• Pre-dive medical screening and dive planning
  • Strict adherence to dive course, timing, and depths
  • Slow and controlled ascent (decompression stops: Experienced divers control their ascent using algorithms that indicate when ascent has to stop at different depths to allow for gas washout.)
  • Recommendation to avoid high altitudes for 24 hours after a dive

Contraindications to deep-sea diving

  • Active asthma
  • Reduced pulmonary function
  • Lung cysts
  • Recent thoracic trauma or pneumothorax
  • Cardiovascular disease
  • History of bowel obstruction
  • Recent brain or eye surgery
  • Seizures
  • Diabetes mellitus and hypoglycemic episodes
  • History of syncope


  • 75% of cases completely resolve.
  • 16% of cases may have residual symptoms for up to 3 months.
  • Spinal cord involvement often causes permanent damage.

Clinical Relevance

The following conditions greatly increase the likelihood of developing decompression sickness:

  • Asthma: a chronic inflammatory condition of the airways characterized by bronchial hyperreactivity, which presents as wheezing, cough, and dyspnea. People with asthma have increased risk for pulmonary barotrauma and decompression sickness, which can lead to a pneumothorax and breathing difficulties. Treatment often requires intubation. 
  • Pneumothorax: a collection of air in the pleural space that can occur due to dysbarism, causing shortness of breath and hypoxia. Treatment is with thoracostomy (chest tube) placement and oxygen.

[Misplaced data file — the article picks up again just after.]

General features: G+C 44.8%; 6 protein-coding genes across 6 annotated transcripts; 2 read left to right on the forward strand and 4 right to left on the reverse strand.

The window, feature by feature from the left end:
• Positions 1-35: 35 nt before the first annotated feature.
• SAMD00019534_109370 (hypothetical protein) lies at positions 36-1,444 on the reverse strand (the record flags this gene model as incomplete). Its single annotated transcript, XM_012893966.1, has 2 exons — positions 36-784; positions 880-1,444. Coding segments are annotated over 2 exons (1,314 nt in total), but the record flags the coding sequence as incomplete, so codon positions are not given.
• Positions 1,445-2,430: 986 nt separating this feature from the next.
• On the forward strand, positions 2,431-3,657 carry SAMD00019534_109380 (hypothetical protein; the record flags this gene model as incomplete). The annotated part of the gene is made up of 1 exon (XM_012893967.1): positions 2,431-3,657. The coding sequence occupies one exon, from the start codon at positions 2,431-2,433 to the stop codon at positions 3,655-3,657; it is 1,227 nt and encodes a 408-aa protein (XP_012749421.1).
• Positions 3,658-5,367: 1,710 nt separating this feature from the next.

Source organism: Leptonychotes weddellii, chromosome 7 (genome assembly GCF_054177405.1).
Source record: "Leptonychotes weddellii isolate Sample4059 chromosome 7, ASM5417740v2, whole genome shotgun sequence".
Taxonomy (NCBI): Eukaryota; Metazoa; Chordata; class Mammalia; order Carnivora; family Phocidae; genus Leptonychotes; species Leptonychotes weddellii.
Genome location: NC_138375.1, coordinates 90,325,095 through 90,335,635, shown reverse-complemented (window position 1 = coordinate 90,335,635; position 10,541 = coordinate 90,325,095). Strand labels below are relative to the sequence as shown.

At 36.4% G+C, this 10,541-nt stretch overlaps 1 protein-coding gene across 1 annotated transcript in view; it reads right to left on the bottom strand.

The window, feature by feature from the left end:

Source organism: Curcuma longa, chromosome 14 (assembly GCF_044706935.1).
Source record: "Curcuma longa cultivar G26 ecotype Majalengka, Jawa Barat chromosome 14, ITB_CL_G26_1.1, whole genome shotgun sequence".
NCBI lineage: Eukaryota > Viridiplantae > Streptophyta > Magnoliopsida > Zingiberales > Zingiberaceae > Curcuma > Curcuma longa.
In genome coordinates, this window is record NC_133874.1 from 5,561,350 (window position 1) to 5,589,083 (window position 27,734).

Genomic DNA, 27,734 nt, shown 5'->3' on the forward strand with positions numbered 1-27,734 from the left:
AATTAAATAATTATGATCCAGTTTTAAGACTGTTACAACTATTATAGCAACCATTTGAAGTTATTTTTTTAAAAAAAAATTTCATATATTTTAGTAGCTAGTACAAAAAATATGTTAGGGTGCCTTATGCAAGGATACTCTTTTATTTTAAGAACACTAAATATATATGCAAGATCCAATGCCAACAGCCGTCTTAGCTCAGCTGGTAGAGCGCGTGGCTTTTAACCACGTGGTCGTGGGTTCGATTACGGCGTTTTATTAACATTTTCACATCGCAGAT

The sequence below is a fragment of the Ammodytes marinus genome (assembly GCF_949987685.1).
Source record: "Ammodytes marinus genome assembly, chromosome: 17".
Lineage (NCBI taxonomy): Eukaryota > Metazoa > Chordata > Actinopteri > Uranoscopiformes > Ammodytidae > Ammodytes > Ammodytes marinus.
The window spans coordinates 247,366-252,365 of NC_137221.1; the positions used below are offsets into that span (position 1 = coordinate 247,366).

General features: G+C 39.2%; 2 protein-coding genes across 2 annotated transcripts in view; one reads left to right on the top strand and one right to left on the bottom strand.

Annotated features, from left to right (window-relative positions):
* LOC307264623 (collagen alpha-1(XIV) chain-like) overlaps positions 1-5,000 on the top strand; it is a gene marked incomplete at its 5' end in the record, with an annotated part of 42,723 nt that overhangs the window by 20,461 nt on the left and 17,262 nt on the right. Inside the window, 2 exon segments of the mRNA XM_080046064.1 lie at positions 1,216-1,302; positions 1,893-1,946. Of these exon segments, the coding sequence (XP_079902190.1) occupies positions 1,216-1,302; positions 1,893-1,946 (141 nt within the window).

• Bowel obstruction: the interruption of the normal transit of intestinal contents either due to a functional decrease in peristalsis or mechanical obstruction. Over-pressurization of the bowels can result in gastric rupture, bowel perforation, or pneumoperitoneum. Treatment often requires surgery.


  1. Chandy, D. and Weinhouse, G. Complications of SCUBA diving. (2019). UpToDate. Accessed November 13, 2020 from:
  2. Nemer, J. A., & Juarez, M. A. (2020). Dysbarism & decompression sickness. Current medical diagnosis and treatment (2020). New York, NY: McGraw-Hill Education.
  3. Pollock NW, Buteau D. Updates in Decompression Illness. Emerg Med Clin North Am. 2017 May;35(2):301-319. doi: 10.1016/j.emc.2016.12.002. Epub 2017 Mar 15. PMID: 28411929.
  4. Bennett, M. H., & Mitchell, S. J. (2018). Hyperbaric and diving medicine. In J. L. Jameson, Harrison’s principles of internal medicine, 20e. New York, NY: McGraw-Hill Education.
  5. Nemer, J. A., & Juarez, M. A. (2020). Dysbarism & decompression sickness. Current medical diagnosis and treatment (2020). New York, NY: McGraw-Hill Education.